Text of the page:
The most obvious motivating factor is absenteeism. XpertHR carried out research in 2015 and found a median of 2.5% of working time per year is lost to sickness absence in the UK. That equates to 5.7 days per employee and translates into a cost of £11 billion.

Another incentive is productivity. As we have discussed in previous articles, there is a growing body of research to demonstrate that happy, healthy staff will work harder, faster and more efficiently. BITC-commissioned research by IPSOS Mori discovered that companies taking proactive steps to promote wellbeing amongst their employees can improve their financial success by 10 percent.

Improving staff engagement also has a positive impact on their investment and commitment to your organisation. Finally, we have reputation. Whether to attract the best employees, partners or customers, the value of moral capital has been steadily increasing. With so many industries being saturated, organisations have had to find creative ways to stand out from the crowd. That may be through supporting specific charities, getting involved in local projects or working to offer a better-than-average working environment. Your organisation’s motives for implementing a health and wellbeing strategy will influence the way that strategy is evaluated.

Evaluating Reduced Absenteeism

Reducing absenteeism can boost a company’s profit margins, but there will always be an initial outlay and there are many different approaches. Tracking your chosen strategy is essential to ensuring that you have implemented the right action for your organisation.

Comparing before and after data is the best approach. But whenever you start gathering this information, break all absence figures down into subsets in whatever way makes most sense for your business. For example: reason for absence, role, location, age range, length of absence. This will allow you to correctly compare your ‘before’ and ‘after’ data and to pinpoint specific areas of success or that may need more attention.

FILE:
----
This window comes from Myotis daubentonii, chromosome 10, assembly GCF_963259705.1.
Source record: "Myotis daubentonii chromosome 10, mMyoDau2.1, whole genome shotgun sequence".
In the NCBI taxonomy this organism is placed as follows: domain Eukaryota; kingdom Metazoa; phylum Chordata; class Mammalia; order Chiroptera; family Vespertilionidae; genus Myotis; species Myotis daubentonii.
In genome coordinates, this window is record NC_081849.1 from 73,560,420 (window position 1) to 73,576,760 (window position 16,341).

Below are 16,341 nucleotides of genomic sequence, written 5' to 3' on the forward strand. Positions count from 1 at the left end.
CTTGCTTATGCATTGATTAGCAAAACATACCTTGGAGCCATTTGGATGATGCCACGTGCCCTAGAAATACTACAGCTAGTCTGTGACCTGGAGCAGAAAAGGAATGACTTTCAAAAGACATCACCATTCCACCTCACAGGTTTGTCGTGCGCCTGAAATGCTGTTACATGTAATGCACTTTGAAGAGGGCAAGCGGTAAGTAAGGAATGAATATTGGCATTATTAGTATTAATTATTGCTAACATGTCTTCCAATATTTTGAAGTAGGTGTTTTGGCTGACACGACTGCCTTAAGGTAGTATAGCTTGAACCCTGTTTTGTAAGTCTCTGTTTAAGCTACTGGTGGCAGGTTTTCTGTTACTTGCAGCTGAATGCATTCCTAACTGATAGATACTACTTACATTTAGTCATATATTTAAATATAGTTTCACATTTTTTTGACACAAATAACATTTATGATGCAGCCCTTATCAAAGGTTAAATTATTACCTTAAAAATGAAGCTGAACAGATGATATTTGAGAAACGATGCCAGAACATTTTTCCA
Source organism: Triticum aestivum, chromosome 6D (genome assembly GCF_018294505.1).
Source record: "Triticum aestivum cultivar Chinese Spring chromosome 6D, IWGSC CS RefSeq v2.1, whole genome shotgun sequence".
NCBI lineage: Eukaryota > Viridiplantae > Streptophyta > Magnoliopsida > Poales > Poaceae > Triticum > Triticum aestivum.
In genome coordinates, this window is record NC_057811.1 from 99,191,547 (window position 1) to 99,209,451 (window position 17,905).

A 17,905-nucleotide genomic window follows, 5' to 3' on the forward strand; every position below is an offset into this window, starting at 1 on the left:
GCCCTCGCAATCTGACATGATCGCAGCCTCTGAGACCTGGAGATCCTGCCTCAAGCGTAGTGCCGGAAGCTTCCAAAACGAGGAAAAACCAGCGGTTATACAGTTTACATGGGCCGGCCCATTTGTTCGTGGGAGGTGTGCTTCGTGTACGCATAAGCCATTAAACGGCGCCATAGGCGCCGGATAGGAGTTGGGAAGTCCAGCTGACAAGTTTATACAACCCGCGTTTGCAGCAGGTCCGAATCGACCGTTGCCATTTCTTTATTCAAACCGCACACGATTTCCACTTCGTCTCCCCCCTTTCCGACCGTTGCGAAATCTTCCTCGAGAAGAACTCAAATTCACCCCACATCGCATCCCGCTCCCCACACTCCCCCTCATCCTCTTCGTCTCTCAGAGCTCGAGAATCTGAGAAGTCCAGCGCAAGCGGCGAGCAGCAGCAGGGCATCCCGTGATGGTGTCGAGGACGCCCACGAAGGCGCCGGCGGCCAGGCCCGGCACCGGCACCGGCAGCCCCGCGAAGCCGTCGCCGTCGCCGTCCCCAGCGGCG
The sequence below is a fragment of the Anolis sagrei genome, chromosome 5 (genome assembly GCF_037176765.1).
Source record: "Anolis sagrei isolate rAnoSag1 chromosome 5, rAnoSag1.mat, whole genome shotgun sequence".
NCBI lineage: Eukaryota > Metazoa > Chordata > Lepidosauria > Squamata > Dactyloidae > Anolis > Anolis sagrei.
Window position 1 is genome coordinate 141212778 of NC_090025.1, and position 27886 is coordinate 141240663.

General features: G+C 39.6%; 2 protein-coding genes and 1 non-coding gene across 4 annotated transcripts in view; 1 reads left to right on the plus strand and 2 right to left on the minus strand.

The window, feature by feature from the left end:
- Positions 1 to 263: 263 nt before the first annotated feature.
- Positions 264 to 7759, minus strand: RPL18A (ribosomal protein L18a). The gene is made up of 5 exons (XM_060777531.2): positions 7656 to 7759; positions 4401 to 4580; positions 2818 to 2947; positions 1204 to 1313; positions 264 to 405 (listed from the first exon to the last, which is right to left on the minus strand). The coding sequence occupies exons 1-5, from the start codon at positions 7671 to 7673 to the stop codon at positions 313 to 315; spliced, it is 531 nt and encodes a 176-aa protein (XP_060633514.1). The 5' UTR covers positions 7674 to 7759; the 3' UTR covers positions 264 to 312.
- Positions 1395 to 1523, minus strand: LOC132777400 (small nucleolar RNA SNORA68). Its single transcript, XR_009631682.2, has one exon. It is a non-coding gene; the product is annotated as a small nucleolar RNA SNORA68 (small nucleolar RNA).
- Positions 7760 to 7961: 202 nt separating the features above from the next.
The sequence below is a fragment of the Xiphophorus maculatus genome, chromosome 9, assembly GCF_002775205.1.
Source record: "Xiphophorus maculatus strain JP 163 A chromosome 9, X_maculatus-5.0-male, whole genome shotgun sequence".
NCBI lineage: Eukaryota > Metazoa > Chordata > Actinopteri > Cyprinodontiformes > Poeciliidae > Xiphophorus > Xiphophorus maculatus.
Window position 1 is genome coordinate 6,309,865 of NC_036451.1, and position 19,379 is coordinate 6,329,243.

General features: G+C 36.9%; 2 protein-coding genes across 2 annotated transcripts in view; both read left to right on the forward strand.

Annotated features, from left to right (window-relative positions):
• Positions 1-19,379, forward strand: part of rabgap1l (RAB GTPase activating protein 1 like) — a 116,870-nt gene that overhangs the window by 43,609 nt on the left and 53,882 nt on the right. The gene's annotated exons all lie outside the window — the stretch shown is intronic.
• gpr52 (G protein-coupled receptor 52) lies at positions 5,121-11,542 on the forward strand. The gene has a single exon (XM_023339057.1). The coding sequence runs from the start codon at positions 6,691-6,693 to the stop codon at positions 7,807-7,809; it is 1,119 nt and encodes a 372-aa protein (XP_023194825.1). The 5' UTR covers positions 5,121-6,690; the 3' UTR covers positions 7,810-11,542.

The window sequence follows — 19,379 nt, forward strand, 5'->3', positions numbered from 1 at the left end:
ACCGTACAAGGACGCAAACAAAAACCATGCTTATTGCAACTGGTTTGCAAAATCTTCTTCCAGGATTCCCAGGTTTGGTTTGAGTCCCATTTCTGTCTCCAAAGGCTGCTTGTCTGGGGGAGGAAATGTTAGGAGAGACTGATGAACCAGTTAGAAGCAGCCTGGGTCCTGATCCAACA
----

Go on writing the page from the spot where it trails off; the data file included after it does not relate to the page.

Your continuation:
Set a realistic time frame for your evaluation period. Health and well-being policies may take a while to create real and lasting change. You may need to wait six months, a year or even more to be able to fully assess the success of your health and well-being programme.

Gauging Improved Productivity

Many organisations are constantly evaluating productivity and progress as part of a general gauge of ROI on any number of factors. Your health and wellbeing strategy is no different.

Ideally you should analyse productivity during the same time-period as you have set for evaluating absenteeism. Track sales, accident and error rates, successes and business progress, along with any other factors relevant to your business.

Assessing Staff Engagement

Another way to evaluate the success of a health and wellbeing strategy is to look at staff engagement. Most easily, this can be done by tracking the take-up rates for healthcare benefits or wellbeing activities provided. Are employees taking advantage of exercise times or reduced gym membership? Are they eating the healthier options in the canteen or going along to the health checks?

You can also see if staff are engaging with programme information by examining the open rates for related emails and tracking visitor figures to relevant intranet pages etc. According to the Employee View, Westfield Health:

2014 30% of employees said they would engage with workplace health and wellbeing strategies if they were properly communicated and 46% said that being asked what form these strategies should take would engage them more.

Communicate. A simple questionnaire or quick poll can be used to encourage feedback on how they are finding the new strategies and to ask for input. Chat one-on-one, in small groups or as part of regular team or department meetings. Ask for thoughts on the strategies and how employees feel they are working.

You could also consider using appropriate psychometric tests before and after your programme to evaluate improvements.

The bottom line

Not all health and wellbeing strategies are created equal. Not all programmes will be suitable for your organisation. It is only through trial, error and good evaluation that you will find what works for your business to achieve your goals.

Appreciation for the value of supporting the health and wellbeing of your employees in the workplace is increasing. Yet, to do it properly requires a financial investment, even at the simplest of levels.

That spend needs to be justified, just like any other business cost. Don’t let that be an excuse not to implement health and wellbeing policies. We believe the benefits are numerous.

Although programmes of this nature are more challenging to evaluate objectively than sales or marketing campaigns it is, with a little bit of planning, perfectly possible.